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Book Description Princeton University Press, United States, 2010. Paperback. Book Condition: New. Language: English . Brand New Book. An ecosystem s complexity develops from the vast numbers of species interacting in ecological communities. The nature of these interactions, in turn, depends on environmental context. How do these components together influence an ecosystem s behavior as a whole? Can ecologists resolve an ecosystem s complexity in order to predict its response to disturbances? Resolving Ecosystem Complexity develops a framework for anticipating the ways environmental context determines the functioning of ecosystems. Oswald Schmitz addresses the critical questions of contemporary ecology: How should an ecosystem be conceptualized to blend its biotic and biophysical components? How should evolutionary ecological principles be used to derive an operational understanding of complex, adaptive ecosystems? How should the relationship between the functional biotic diversity of ecosystems and their properties be understood? Schmitz begins with the universal concept that ecosystems are comprised of species that consume resources and which are then resources for other consumers. From this, he deduces a fundamental rule or evolutionary ecological mechanism for explaining context dependency: individuals within a species trade off foraging gains against the risk of being consumed by predators. Through empirical examples, Schmitz illustrates how species use evolutionary ecological strategies to negotiate a predator-eat-predator world, and he suggests that the implications of species trade-offs are critical to making ecology a predictive science. Bridging the traditional divides between individuals, populations, and communities in ecology, Resolving Ecosystem Complexity builds a systematic foundation for thinking about natural systems. Bookseller Inventory # AAH9780691128498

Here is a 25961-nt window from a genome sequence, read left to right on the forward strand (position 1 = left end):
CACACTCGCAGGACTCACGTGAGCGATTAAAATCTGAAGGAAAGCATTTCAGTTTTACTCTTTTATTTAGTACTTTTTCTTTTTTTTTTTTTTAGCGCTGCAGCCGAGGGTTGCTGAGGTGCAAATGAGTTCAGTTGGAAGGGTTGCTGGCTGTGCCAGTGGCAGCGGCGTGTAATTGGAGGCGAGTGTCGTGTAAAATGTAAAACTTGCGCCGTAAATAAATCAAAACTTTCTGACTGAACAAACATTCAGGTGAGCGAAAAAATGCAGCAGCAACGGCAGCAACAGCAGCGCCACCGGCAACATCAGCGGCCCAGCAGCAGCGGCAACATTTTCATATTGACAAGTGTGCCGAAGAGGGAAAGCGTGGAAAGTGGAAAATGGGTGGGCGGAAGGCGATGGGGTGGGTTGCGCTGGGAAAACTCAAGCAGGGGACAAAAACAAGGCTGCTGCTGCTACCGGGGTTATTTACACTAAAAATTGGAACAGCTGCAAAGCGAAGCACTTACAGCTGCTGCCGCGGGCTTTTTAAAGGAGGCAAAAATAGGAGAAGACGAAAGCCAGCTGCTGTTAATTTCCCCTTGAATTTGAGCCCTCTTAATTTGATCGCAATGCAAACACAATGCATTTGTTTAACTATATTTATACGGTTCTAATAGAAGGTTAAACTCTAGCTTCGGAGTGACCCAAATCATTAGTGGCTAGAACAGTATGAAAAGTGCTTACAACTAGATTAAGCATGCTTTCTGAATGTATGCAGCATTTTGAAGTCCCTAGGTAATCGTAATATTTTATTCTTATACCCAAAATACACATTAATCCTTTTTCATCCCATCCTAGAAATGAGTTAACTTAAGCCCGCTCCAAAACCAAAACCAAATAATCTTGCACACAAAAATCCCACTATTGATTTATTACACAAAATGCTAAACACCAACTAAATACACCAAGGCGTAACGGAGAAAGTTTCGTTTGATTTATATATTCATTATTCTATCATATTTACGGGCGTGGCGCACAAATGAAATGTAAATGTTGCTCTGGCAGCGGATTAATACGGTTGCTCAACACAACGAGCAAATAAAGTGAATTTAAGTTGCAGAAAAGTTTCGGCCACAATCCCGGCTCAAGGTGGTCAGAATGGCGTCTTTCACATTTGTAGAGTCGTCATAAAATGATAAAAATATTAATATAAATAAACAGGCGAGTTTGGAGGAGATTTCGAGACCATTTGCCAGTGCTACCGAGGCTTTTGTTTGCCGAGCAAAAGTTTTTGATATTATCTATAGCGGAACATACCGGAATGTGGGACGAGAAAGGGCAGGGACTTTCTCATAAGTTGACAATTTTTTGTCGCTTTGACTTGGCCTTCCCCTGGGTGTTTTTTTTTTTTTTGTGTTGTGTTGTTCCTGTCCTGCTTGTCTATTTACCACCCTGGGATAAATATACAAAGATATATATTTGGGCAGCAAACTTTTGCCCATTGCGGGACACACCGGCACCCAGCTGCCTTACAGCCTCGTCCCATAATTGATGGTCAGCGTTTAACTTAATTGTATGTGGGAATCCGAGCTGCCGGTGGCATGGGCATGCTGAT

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Book Description Princeton University Press, United States, 2010. Paperback. Book Condition: New. Language: English . This book usually ship within 10-15 business days and we will endeavor to dispatch orders quicker than this where possible. Brand New Book. An ecosystem s complexity develops from the vast numbers of species interacting in ecological communities. The nature of these interactions, in turn, depends on environmental context. How do these components together influence an ecosystem s behavior as a whole? Can ecologists resolve an ecosystem s complexity in order to predict its response to disturbances? Resolving Ecosystem Complexity develops a framework for anticipating the ways environmental context determines the functioning of ecosystems. Oswald Schmitz addresses the critical questions of contemporary ecology: How should an ecosystem be conceptualized to blend its biotic and biophysical components? How should evolutionary ecological principles be used to derive an operational understanding of complex, adaptive ecosystems? How should the relationship between the functional biotic diversity of ecosystems and their properties be understood? Schmitz begins with the universal concept that ecosystems are comprised of species that consume resources and which are then resources for other consumers. From this, he deduces a fundamental rule or evolutionary ecological mechanism for explaining context dependency: individuals within a species trade off foraging gains against the risk of being consumed by predators. Through empirical examples, Schmitz illustrates how species use evolutionary ecological strategies to negotiate a predator-eat-predator world, and he suggests that the implications of species trade-offs are critical to making ecology a predictive science. Bridging the traditional divides between individuals, populations, and communities in ecology, Resolving Ecosystem Complexity builds a systematic foundation for thinking about natural systems. Bookseller Inventory # BTE9780691128498